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I'm looking for a trigonometry text that helps develop a lot of geometric intuition and goes deep into the subject. Also some geometry problems which actually require thinking about would be in order.

Regards.

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  • $\begingroup$ Gelfand's little book is wonderful. $\endgroup$ – symplectomorphic Feb 24 '16 at 8:46
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I would recommend Hall, Knight - Elementary Trigonometry. It's not as elementary as the title suggests and is quite rigorous for a text at that level. It would fit your requirements as it uses a lot of geometric proofs where possible, and this will motivate the geometric intuition you seek.

I'll give you an example of this: in order to show that 1 radian is a constant measure for all circles, the text first insists on establishing that the ratio of the circumference of a circle to its radius (the ratio given by $\frac{C}{r}$) is always constant. It does this by using a proof where a regular polygon of $n$-sides is inscribed into two circles of differing sizes, the proof then goes on to decompose these polygons into $n$-isosceles triangles, and through various similarity arguments shows that the ratio of the circle's circumferences to their respective radii are equivalent. It then extends this argument, to show that for sufficiently large $n$ that the ratio of the perimeter of the $n$-sided polygon (the sum of all its edges) to the radii of the circle is constant, it defines that constant to be $2\pi$.

Only after doing this does it then go on to show why the angle measure 1 radian is constant for all circles. It does this by using another similarity argument, in which it compares an arc equivalent in length to the radius to an arc made by 2 right angles (i.e. $\pi$ radians or $180^\circ $). The main thrust of the argument is that the ratio of an arc equivalent to the length of the radius (i.e. the arc that subtends an angle that measures 1 radian) to a semi-circle arc is a constant, and thus the angle measure of 1 radian holds for all circles.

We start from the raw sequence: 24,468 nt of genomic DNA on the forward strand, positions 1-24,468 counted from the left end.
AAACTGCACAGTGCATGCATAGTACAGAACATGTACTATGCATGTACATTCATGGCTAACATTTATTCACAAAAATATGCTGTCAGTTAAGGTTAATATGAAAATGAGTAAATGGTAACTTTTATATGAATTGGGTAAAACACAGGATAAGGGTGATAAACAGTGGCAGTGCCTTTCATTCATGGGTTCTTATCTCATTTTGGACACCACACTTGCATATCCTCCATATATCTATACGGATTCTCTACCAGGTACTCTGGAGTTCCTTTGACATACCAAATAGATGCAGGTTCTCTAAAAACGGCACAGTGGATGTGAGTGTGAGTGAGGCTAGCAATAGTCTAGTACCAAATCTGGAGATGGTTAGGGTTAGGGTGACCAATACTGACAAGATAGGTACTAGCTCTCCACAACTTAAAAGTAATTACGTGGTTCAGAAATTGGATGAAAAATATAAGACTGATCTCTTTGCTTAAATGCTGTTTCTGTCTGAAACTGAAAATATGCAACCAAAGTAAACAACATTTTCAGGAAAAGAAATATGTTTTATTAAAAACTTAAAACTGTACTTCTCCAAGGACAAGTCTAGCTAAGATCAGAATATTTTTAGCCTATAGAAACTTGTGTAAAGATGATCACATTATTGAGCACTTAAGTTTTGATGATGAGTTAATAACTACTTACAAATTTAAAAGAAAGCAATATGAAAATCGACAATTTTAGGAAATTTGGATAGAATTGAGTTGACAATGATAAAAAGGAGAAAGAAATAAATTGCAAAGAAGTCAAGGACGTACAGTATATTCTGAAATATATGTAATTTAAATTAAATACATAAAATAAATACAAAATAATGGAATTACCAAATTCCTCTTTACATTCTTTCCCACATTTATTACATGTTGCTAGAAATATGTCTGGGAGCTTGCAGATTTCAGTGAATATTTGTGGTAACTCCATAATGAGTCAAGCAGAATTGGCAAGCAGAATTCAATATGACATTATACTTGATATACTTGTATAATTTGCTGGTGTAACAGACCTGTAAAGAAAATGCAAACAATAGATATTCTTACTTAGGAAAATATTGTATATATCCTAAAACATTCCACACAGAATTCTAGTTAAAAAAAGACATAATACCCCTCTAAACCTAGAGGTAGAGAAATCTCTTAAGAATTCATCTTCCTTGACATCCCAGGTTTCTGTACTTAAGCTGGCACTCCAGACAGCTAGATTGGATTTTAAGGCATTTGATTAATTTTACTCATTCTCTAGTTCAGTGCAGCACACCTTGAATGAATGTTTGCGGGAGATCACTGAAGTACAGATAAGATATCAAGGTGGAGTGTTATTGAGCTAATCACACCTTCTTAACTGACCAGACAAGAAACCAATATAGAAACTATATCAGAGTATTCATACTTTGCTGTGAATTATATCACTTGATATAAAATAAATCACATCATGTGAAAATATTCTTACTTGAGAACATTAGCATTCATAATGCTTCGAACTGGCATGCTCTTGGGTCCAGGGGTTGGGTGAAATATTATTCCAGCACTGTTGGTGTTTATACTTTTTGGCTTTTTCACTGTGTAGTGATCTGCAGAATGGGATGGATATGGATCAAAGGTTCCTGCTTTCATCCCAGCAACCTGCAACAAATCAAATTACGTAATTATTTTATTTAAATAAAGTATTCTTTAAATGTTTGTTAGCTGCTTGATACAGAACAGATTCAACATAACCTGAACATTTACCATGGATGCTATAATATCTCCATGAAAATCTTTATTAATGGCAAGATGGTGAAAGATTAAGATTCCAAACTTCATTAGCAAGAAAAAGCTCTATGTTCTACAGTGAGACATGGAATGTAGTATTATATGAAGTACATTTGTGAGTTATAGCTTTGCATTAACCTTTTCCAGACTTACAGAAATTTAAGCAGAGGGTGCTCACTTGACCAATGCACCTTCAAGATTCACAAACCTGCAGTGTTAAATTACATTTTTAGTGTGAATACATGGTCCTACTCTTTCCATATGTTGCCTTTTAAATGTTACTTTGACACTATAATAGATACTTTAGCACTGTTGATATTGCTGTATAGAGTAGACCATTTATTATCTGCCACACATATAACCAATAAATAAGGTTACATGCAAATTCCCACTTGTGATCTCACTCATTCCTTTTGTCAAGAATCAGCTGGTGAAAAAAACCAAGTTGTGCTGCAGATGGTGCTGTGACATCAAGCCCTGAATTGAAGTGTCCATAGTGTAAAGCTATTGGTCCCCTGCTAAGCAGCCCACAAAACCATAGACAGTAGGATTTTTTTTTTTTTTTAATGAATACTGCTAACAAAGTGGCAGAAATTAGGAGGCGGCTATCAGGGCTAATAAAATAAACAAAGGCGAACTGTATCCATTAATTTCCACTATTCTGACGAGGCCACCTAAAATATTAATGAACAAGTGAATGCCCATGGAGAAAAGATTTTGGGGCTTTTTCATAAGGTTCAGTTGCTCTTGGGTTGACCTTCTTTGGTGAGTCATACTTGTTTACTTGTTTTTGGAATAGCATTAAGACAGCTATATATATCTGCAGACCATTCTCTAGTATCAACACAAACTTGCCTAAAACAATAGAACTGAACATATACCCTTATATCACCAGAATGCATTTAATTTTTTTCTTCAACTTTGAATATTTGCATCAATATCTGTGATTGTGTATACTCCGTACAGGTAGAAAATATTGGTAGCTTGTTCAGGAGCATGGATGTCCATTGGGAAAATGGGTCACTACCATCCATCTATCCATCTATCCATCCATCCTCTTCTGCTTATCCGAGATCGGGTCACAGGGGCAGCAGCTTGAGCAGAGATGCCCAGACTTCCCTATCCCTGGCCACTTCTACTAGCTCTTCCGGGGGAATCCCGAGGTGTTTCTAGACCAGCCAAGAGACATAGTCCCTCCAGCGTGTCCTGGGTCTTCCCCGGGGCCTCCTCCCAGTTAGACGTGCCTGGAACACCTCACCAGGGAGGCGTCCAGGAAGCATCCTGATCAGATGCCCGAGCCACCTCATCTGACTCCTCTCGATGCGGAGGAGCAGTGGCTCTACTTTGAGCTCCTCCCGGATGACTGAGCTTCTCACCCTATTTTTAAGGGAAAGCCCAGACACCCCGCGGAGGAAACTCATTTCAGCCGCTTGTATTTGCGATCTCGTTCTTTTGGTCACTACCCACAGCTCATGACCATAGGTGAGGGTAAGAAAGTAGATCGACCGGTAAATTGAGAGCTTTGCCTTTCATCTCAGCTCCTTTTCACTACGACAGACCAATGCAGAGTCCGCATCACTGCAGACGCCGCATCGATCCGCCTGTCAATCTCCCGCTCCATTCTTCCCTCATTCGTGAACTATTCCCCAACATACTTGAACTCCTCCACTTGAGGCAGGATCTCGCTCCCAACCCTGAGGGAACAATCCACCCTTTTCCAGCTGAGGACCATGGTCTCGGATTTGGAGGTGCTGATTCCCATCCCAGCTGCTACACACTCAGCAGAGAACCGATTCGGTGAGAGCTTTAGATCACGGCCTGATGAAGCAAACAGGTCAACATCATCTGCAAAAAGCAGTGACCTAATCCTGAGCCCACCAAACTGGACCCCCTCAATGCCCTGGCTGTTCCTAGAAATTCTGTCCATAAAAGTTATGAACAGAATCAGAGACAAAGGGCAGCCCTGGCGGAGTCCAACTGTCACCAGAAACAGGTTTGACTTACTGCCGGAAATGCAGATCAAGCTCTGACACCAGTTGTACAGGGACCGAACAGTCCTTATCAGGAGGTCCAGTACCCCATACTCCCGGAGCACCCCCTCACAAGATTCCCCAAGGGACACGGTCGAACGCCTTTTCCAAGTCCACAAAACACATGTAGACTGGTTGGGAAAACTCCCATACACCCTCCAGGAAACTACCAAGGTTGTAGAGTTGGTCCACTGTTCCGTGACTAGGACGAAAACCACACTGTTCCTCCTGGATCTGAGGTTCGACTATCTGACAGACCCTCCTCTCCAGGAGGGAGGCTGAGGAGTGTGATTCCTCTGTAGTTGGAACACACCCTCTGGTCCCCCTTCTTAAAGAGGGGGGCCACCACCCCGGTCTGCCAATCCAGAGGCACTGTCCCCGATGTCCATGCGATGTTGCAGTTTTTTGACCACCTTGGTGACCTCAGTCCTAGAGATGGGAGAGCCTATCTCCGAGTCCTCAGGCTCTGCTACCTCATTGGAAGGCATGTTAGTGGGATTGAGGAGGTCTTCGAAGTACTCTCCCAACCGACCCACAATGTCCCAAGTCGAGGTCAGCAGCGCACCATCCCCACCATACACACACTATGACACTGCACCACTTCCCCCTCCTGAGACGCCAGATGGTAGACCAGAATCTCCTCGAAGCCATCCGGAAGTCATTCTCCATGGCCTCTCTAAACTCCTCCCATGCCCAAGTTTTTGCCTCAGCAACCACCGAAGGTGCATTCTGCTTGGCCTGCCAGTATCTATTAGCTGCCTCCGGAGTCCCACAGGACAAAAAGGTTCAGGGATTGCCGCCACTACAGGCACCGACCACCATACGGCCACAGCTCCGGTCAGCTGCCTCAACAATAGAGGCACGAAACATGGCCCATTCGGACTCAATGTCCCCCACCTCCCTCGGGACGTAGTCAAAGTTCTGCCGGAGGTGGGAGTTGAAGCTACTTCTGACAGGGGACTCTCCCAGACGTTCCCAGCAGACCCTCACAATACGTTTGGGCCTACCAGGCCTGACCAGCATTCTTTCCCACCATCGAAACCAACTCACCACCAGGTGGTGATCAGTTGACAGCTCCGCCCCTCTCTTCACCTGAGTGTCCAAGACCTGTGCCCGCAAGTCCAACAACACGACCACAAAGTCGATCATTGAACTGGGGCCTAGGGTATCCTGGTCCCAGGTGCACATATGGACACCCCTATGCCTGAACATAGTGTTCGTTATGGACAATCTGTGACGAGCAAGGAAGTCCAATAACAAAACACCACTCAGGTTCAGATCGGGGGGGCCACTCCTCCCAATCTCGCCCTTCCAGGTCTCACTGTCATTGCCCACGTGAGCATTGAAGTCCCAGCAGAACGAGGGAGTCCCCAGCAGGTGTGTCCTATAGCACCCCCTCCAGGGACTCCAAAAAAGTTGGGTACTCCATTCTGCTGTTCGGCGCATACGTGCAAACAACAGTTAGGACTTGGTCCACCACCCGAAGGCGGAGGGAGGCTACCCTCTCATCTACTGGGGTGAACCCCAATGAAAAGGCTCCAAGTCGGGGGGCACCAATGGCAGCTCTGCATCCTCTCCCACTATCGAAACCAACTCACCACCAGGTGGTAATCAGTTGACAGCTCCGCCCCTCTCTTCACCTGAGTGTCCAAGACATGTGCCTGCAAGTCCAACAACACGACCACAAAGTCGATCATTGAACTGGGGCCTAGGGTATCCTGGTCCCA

If this all sounds long winded to you it's not, I'm not the greatest at exposition but the author of book is and it's a quite joy to read. The exercises are also very challenging and some questions quite unconventional. It has a whole chapter dedicated to geometric proofs of certain trigonometric identities. If you're looking for geometric proof (which will motivate geometric intuition) in the context of trigonometry, this is your book. I don't know if it'll give you a deep intuition of geometry you'll probably need to consult a geometry textbook for that, but you'll gain a solid understanding of trigonometry from it. The only downside is the last time I checked the book is quite expensive second hand, but you can find it here electronically. I highly recommend it.

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Notes from Trigonometry by Steven Butler is a good intuitive book to understand trigonometry deep from it's roots.This book is especially for novices who can't even understand how Pythagorean theorem was found.

In the Preface it says that:

My major motivation for creating these notes was to talk about topics not usually covered in trigonometry, but should be.

You could also check my answer here.

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